College Football Overtime (cont.)
Nevada coach Chris Ault knew the television cameras were rolling, knew national writers were in the room, knew there would never be a better time to champion his long-overlooked program than in the moments following "the greatest victory this university has ever had," a 34-31 overtime upset of third-ranked Boise State late Friday night.
"We've been very, very good, although sometimes our community doesn't appreciate it or realize it," said Ault, who has gone 54-33 and invented the now-ubiquitous Pistol offense since beginning his third stint as Nevada coach in 2004. "We've been very competitive with the limited resources we have at this university financially and in terms of support. We've got to make the jump like Boise did a few years ago."
Nevada athletic director Cary Groth sat in the audience as Ault spoke.
Nevada's (11-1) breakthrough victory brought an end to the most feverishly debated topic of the season: Boise State's national title candidacy. Moving forward, it will be interesting to see what long-term implications there may be.
As long as Chris Petersen is at the helm, Boise, much to the chagrin of SEC country, isn't going away anytime soon. One overtime road loss to a top 20 team doesn't suddenly render the Broncos chumps. They may not come close to another top two ranking anytime soon, but with next year's move to the Mountain West and a recently announced Chick-fil-A Kickoff date with Georgia, Boise will contend for a BCS bowl again in Kellen Moore's senior season. Like any good program, the Broncos will have to replace pieces, and some years will be better than others. But their status as a nationally relevant program isn't going to fade.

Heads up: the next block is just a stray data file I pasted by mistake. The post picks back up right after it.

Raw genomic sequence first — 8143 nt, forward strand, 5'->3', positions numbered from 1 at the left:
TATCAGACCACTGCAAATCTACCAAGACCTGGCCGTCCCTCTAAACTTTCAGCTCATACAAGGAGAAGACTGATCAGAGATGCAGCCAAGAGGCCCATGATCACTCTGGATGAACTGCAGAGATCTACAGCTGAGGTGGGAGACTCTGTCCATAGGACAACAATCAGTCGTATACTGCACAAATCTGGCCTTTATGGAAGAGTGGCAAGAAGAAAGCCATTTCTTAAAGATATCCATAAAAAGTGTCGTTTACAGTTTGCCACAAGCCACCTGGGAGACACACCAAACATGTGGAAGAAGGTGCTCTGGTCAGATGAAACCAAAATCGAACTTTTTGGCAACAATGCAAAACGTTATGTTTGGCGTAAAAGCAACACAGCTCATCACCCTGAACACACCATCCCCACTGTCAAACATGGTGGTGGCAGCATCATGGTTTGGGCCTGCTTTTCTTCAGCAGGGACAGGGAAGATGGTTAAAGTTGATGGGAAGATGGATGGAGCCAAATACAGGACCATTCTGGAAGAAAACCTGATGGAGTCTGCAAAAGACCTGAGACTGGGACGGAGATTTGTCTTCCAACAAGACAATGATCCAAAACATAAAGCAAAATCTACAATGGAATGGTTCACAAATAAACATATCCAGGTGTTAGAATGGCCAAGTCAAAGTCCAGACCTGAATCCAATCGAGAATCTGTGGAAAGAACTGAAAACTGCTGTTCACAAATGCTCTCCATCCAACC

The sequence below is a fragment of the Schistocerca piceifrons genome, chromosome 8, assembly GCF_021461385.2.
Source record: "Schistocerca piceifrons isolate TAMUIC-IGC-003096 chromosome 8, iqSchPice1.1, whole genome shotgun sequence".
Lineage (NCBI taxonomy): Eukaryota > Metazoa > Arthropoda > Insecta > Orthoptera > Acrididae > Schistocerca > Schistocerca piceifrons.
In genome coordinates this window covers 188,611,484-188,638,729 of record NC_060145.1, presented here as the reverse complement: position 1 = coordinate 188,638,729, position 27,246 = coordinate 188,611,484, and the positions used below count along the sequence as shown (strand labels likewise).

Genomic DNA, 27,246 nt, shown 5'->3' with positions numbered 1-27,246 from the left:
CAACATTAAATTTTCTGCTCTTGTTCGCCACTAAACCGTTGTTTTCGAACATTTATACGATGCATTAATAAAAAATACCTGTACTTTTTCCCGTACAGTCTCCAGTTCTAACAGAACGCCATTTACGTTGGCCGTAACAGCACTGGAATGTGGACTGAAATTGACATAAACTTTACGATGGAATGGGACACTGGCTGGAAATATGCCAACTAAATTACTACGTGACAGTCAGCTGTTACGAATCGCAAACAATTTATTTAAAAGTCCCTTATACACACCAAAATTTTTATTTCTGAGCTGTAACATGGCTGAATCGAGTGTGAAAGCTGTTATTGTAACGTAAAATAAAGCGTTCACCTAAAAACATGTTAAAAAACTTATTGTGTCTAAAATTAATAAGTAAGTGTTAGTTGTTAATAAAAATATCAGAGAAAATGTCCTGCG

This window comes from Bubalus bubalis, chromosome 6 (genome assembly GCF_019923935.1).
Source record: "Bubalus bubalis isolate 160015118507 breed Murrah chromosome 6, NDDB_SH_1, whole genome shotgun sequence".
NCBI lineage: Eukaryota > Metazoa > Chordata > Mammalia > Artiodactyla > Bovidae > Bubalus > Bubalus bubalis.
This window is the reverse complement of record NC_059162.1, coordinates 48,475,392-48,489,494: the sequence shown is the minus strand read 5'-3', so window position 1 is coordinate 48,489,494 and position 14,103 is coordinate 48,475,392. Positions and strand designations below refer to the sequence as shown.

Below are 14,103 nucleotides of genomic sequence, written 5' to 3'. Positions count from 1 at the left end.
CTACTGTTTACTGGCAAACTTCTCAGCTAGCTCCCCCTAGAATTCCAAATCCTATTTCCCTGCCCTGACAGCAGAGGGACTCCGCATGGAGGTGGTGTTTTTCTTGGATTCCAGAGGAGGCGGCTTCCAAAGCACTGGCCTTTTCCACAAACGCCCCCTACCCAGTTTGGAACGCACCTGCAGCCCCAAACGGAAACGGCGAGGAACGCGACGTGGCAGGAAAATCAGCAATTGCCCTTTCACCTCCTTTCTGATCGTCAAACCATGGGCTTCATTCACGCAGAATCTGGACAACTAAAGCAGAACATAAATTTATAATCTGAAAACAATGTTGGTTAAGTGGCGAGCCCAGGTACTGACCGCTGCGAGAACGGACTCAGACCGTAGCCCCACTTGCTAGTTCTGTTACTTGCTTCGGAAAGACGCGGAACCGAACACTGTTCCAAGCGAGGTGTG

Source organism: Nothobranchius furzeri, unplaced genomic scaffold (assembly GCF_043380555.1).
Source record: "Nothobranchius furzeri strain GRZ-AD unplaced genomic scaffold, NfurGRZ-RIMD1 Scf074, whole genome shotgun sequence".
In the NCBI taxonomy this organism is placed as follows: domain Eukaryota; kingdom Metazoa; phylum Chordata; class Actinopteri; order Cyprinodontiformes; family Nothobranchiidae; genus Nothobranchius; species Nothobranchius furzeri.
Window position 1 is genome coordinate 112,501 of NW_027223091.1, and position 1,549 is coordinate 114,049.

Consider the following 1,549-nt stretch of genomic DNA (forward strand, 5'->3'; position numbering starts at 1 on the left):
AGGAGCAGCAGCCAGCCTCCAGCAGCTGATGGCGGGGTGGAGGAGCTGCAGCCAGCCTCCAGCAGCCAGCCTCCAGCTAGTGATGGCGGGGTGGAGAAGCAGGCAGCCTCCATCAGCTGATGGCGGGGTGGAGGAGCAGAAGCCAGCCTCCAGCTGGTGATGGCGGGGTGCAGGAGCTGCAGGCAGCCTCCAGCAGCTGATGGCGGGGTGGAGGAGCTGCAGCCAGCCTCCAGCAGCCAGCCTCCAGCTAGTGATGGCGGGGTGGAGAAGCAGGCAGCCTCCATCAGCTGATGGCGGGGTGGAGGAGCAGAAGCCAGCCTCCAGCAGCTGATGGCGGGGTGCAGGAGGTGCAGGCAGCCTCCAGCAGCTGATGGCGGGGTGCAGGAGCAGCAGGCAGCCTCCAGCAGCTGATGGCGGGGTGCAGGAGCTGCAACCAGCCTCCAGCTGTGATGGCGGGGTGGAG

The question is whether Ault's program can put itself in similar position. It took four years of work by quarterback Colin Kaepernick and running back Vai Taua -- who became the most productive rushing tandem in NCAA history during Friday's game -- to reach this pinnacle. Replacing them will be no small chore. But with the impending migration of the WAC's top programs to the Mountain West (Boise, Nevada, Fresno State and possibly Hawaii will all move over by 2012), it's a safe bet the league's champion will earn a BCS berth most seasons going forward, even if the MWC does not achieve automatic-qualifying status.
Ault's right about the importance of fan support. About a fourth of the 30,712 in attendance at Mackay Stadium were wearing orange. On the season, Nevada has averaged fewer than 20,000 per game. But with Utah and BYU leaving the Mountain West and TCU possibly following suit, Boise is going to need an adversary. Nevada now has the momentum to make it happen.
Rarely has the Oklahoma-Oklahoma State "Bedlam" game lived up to its moniker as vividly as it did Saturday night. The teams combined for 40 points in the fourth quarter. Oklahoma's Landry Jones threw for touchdowns of 86 and 76 yards. He and Oklahoma State's Brandon Weeden combined for six touchdowns and six interceptions.